Ginni Thomas finds herself in the news a lot these days. Controversies surrounding the wife of Supreme Court Justice Clarence Thomas range from her husband’s conflicts of interest to texts she sent pushing former White House Chief of Staff Mark Meadows to overturn the 2020 presidential election to her roles in organizations involved in litigation before the Court.
What many people do not know is that Thomas currently is a federal government official herself. And that’s not a position she should have.
In May 2020, then-President Trump appointed Thomas to a five-year term on the Library of Congress Trust Fund Board. Created by statute in 1925, the Trust Fund Board oversees gifts to the Library and determines the investment policy of the Library’s gift and trust funds. As of the Library’s most recent financial report, the combined value of the gift and trust funds overseen by the Trust Fund Board totalled more than $200 million.
The Trust Fund Board includes the Librarian of Congress, the Secretary of the Treasury, the chair and vice-chair of Congress’s Joint Committee on the Library, eight members appointed by Congress, and two presidential appointments. Members aren’t paid, but can be reimbursed for expenses.
Unsurprisingly, Trust Fund Board membership is rarely if ever controversial. But Thomas’s efforts to overturn the results of the 2020 presidential election make her unfit for any role in government, let alone one overseeing hundreds of millions of dollars in federal money.
Thomas was a passionate Trump supporter who campaigned for him during the 2020 election. As soon as it appeared Trump had lost, she started pushing Meadows to take steps to overturn the election, embracing a range of debunked conspiracy theories.
Among other things, Thomas’s text messages directed Meadows not to concede because “it takes time for the army who is gathering for [Trump’s] back,” and pressed for discredited attorney Sidney Powell to be “the lead and the face” of the Trump legal team. Thomas threatened to pull her political support if they were to “cave to the elites” by not working to overturn the election results. Thomas also alleged “Biden and the Left [are] attempting the greatest Heist of our History” and quoted a passage charging that the “Biden crime family & ballot fraud co-conspirators” were being arrested and faced “military tribunals for sedition.”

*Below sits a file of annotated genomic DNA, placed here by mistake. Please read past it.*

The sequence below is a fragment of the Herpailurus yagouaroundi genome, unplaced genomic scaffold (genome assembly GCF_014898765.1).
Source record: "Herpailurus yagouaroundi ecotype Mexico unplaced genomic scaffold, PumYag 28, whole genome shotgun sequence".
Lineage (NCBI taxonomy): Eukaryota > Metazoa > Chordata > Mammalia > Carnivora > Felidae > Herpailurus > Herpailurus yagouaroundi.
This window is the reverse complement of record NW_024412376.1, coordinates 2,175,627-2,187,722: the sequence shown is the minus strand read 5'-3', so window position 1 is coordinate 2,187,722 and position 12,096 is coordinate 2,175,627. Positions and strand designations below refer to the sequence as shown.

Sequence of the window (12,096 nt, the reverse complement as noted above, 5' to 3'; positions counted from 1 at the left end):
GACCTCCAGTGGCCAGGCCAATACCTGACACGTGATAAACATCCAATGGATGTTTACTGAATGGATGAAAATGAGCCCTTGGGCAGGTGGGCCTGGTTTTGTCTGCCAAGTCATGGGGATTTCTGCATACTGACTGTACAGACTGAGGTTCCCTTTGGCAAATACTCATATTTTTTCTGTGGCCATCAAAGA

Thomas also recently admitted she attended the January 6th “Stop the Steal” rally at the Ellipse, though she said she left before Trump spoke. Early on that day, Thomas proclaimed on Facebook “LOVE MAGA people!!!!” and posted “GOD BLESS EACH OF YOU STANDING UP or PRAYING.” Thomas also signed a letter last December calling on the House Republican Conference to expel Reps. Liz Cheney (R-WY) and Adam Kinzinger (R-IL) for working on the House January 6th Committee, which the letter called “an overtly partisan political persecution” engaging in “political harassment” and “demagoguery.” One month later, Thomas’s husband, Justice Clarence Thomas, was the Supreme Court’s lone dissent in its order rejecting Donald Trump’s bid to withhold documents from the January 6 panel.
Federal law does not address removal of Trust Fund Board members or require they can only be terminated for good cause. Since Thomas is a presidential appointment, it is likely that President Biden has the power to remove her. Biden similarly removed 18 Trump supporters last year that Trump appointed to boards of the military academies, including Kellyanne Conway and Sean Spicer, and last month removed Mehmet Oz and Herschel Walker from the Presidential Council on Sports, Fitness, and Nutrition.
Trump’s other Trust Fund Board appointment – named in the same last-minute move as the military academy board members – was American Conservative Union (ACU) chairman Matt Schlapp. The ACU is running a legal defense for select Trump aides targeted in the House’s January 6th investigation, and like Thomas, has personally promoted the false claims of fraud in the 2020 election.
It isn’t clear why then-President Trump put Thomas on the Library of Congress Trust Fund Board. But after her efforts to undermine democracy by overturning the election that Trump lost, she shouldn’t still be on it. Her egregious actions to push the White House Chief of Staff and others to overturn a free and fair election make her a threat to democracy and should disqualify her for any role of public trust at the Library of Congress or anywhere else in government.